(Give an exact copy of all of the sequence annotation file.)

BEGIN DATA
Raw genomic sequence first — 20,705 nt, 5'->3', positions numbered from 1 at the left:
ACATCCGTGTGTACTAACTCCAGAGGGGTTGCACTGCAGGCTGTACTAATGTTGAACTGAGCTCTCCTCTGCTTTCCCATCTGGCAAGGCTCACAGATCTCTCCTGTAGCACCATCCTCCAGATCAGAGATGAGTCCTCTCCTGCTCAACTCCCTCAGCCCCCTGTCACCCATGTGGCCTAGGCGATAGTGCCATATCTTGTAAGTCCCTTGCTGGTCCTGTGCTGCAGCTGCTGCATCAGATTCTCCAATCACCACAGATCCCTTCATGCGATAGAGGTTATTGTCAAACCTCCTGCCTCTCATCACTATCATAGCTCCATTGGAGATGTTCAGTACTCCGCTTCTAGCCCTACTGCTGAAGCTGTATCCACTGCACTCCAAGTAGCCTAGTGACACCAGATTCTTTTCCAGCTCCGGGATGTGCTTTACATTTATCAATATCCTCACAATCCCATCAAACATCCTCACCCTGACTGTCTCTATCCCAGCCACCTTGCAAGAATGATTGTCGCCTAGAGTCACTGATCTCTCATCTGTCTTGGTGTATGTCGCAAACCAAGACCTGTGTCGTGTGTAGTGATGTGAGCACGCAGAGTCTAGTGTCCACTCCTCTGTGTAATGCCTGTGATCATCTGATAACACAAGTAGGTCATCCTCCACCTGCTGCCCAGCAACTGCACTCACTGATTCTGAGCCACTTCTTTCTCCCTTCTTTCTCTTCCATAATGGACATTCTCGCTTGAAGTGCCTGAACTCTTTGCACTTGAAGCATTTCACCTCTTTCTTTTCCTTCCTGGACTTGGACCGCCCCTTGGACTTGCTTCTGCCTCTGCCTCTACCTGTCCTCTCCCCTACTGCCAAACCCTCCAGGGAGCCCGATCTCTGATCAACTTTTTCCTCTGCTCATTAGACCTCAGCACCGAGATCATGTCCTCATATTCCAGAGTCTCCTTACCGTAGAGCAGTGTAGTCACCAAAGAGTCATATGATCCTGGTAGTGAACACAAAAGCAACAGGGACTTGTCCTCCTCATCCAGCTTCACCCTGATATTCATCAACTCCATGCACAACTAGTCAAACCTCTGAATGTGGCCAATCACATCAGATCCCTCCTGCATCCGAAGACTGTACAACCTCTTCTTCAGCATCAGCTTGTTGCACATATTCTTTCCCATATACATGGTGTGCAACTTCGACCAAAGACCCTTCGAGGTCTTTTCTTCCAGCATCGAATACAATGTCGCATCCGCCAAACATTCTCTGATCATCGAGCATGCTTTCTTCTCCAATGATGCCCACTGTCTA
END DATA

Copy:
Raw genomic sequence first — 20,705 nt, 5'->3', positions numbered from 1 at the left:
ACATCCGTGTGTACTAACTCCAGAGGGGTTGCACTGCAGGCTGTACTAATGTTGAACTGAGCTCTCCTCTGCTTTCCCATCTGGCAAGGCTCACAGATCTCTCCTGTAGCACCATCCTCCAGATCAGAGATGAGTCCTCTCCTGCTCAACTCCCTCAGCCCCCTGTCACCCATGTGGCCTAGGCGATAGTGCCATATCTTGTAAGTCCCTTGCTGGTCCTGTGCTGCAGCTGCTGCATCAGATTCTCCAATCACCACAGATCCCTTCATGCGATAGAGGTTATTGTCAAACCTCCTGCCTCTCATCACTATCATAGCTCCATTGGAGATGTTCAGTACTCCGCTTCTAGCCCTACTGCTGAAGCTGTATCCACTGCACTCCAAGTAGCCTAGTGACACCAGATTCTTTTCCAGCTCCGGGATGTGCTTTACATTTATCAATATCCTCACAATCCCATCAAACATCCTCACCCTGACTGTCTCTATCCCAGCCACCTTGCAAGAATGATTGTCGCCTAGAGTCACTGATCTCTCATCTGTCTTGGTGTATGTCGCAAACCAAGACCTGTGTCGTGTGTAGTGATGTGAGCACGCAGAGTCTAGTGTCCACTCCTCTGTGTAATGCCTGTGATCATCTGATAACACAAGTAGGTCATCCTCCACCTGCTGCCCAGCAACTGCACTCACTGATTCTGAGCCACTTCTTTCTCCCTTCTTTCTCTTCCATAATGGACATTCTCGCTTGAAGTGCCTGAACTCTTTGCACTTGAAGCATTTCACCTCTTTCTTTTCCTTCCTGGACTTGGACCGCCCCTTGGACTTGCTTCTGCCTCTGCCTCTACCTGTCCTCTCCCCTACTGCCAAACCCTCCAGGGAGCCCGATCTCTGATCAACTTTTTCCTCTGCTCATTAGACCTCAGCACCGAGATCATGTCCTCATATTCCAGAGTCTCCTTACCGTAGAGCAGTGTAGTCACCAAAGAGTCATATGATCCTGGTAGTGAACACAAAAGCAACAGGGACTTGTCCTCCTCATCCAGCTTCACCCTGATATTCATCAACTCCATGCACAACTAGTCAAACCTCTGAATGTGGCCAATCACATCAGATCCCTCCTGCATCCGAAGACTGTACAACCTCTTCTTCAGCATCAGCTTGTTGCACATATTCTTTCCCATATACATGGTGTGCAACTTCGACCAAAGACCCTTCGAGGTCTTTTCTTCCAGCATCGAATACAATGTCGCATCCGCCAAACATTCTCTGATCATCGAGCATGCTTTCTTCTCCAATGATGCCCACTGTCTA